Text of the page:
Daily Star staff
Beirut / Thursday, March 27, 2008
It's official: 'Persepolis' won't screen in Lebanon
Officials with the Lebanese Interior Ministry's General Security department have confirmed that the film "Persepolis" has indeed been banned in this country. Speaking to AFP on Wednesday, the general security official would not say why the French animated film - which has annoyed authorities in Iran for its critical portrayal of the Islamic revolution - would not be shown in Lebanon. The daily news service of the entertainment magazine Variety broke the story that Lebanese authorities had banned the film on March 11.
Another Lebanese official, speaking under customary conditions of anonymity, said the film had displeased the head of security services, who he claimed is close to the militant Shiite Muslim group Hizbullah, which is backed by Iran.
"It is clear," the source told AFP, "that ... General Wafiq Jizzini is close to Hizbullah and he doesn't want to allow such a movie, which he believes gives an image of Iran as being worse off than it was before the shah."
Jizzini could not be reached for comment.
Bassam Eid, production manager at Circuit Empire, the company that was to distribute the film, blasted the ban as ridiculous and unwarranted.
"The decision is even more ridiculous when you consider that you can buy for $2 pirated copies of the film in Hizbullah's stronghold in the southern suburbs of Beirut," Eid told AFP. "I purchased two copies of the film from the suburbs and from the Sabra and Shatila Palestinian refugee camp and handed one over to Culture Minister Tarek Mitri."
Directed by Iranian-French emigre Marjane Satrapi and Vincent Paronnaud, and based on Satrapi's comic strips, the film shows its young heroine's brushes with the authorities in the early days of the Islamic revolution in the 1980s. "Persepolis" was screened in Iran last month, though state authorities there officially banned by in February 2007. The film is not expected to receive a general release in the Islamic Republic.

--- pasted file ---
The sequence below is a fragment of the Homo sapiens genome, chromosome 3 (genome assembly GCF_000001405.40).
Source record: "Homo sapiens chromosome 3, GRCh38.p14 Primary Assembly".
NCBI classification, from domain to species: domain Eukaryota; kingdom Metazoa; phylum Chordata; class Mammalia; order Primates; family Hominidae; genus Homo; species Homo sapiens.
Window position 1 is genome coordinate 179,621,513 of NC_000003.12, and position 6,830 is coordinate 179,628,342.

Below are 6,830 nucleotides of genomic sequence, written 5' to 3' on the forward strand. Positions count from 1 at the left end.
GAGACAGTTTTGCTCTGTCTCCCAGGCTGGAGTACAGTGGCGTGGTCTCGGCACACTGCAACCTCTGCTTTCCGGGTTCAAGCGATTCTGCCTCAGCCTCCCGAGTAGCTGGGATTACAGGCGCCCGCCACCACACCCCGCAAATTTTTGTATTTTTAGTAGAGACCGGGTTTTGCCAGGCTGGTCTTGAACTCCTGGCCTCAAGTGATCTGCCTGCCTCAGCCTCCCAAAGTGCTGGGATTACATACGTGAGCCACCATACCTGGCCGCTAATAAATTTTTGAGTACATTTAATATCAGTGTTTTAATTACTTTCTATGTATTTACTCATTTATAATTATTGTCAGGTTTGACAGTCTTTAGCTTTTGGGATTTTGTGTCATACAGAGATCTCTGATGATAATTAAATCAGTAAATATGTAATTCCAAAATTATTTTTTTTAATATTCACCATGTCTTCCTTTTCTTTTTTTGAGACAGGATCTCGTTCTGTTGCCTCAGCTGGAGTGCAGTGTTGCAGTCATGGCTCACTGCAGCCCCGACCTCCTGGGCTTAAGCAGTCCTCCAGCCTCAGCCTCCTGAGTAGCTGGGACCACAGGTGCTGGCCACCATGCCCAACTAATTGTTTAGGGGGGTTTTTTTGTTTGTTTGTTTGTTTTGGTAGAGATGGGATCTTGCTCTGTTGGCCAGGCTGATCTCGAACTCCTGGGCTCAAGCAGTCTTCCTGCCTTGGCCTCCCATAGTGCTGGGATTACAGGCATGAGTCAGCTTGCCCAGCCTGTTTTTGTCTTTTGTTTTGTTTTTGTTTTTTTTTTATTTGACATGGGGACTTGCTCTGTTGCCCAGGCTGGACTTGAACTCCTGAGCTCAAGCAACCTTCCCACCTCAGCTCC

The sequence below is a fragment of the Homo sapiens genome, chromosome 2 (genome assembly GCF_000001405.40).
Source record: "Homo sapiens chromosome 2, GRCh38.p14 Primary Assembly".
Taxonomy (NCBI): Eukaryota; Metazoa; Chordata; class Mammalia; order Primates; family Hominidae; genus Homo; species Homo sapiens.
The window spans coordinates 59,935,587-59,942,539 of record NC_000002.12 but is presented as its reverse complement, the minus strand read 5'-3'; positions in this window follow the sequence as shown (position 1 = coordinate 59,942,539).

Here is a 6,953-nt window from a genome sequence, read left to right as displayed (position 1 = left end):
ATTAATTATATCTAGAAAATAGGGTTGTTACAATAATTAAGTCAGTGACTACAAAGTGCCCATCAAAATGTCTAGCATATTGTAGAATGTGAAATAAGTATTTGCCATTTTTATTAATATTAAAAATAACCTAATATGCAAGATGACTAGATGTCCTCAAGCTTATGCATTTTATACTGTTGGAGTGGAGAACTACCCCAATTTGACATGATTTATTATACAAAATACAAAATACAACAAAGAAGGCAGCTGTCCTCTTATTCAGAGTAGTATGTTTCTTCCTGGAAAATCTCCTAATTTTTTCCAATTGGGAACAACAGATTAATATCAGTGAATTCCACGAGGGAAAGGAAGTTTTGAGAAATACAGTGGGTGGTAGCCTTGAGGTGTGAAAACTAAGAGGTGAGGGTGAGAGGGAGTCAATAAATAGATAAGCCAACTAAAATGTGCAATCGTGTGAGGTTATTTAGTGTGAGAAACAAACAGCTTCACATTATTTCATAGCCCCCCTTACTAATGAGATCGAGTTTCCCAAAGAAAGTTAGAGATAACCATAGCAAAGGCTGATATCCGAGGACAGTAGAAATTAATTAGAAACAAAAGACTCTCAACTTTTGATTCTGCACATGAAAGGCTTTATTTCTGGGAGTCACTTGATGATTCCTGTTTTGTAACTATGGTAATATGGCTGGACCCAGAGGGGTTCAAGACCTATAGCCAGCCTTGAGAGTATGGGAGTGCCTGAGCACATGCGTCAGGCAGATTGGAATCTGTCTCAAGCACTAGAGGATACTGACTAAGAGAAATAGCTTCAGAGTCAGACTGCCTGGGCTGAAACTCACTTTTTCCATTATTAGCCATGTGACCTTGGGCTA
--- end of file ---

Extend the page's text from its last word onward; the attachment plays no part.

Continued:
Satrapi's film was joint winner of the Jury Prize at the 2007 Cannes Film Festival Sundance-Buying-Frenzy and was later nominated for an Oscar for best animated film. Despite its success in the US and France, "Persepolis" has been condemned by Iranian President Mahmoud Ahmadinejad's government as Islamophobic and anti-Iranian.
It shows repression under the shah but also portrays the social crackdown, arrests and executions that followed the Islamic Revolution led by Ayatollah Ruhollah Khomeini in 1979. The heroine's rebellious nature and conflicts with the authorities force her to leave Iran temporarily for Austria and then for France - this time never to return.
Maria Chakhtoura, culture editor at the pro-government French-language newspaper L'Orient-Le Jour, said she feared the ban of might be a sign of worse to come. "Does this mean that Lebanon has become a small suburb of Tehran" she asked in a commentary piece on Wednesday.
"This is part of an effort to eat away at people's liberties in order to plunge the country into darkness, to isolate it and to impose on it a culture it rejects."
The Daily Star, with AFP
Anything about political, economical and social matters in Lebanon. Pollution & nature preservation. Freedom abuse and censorship. Confessionalism and the different religions in Lebanon.
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I think there should not be any restrictions as such. There should be freedom in all countries and everyone's opinions should be respected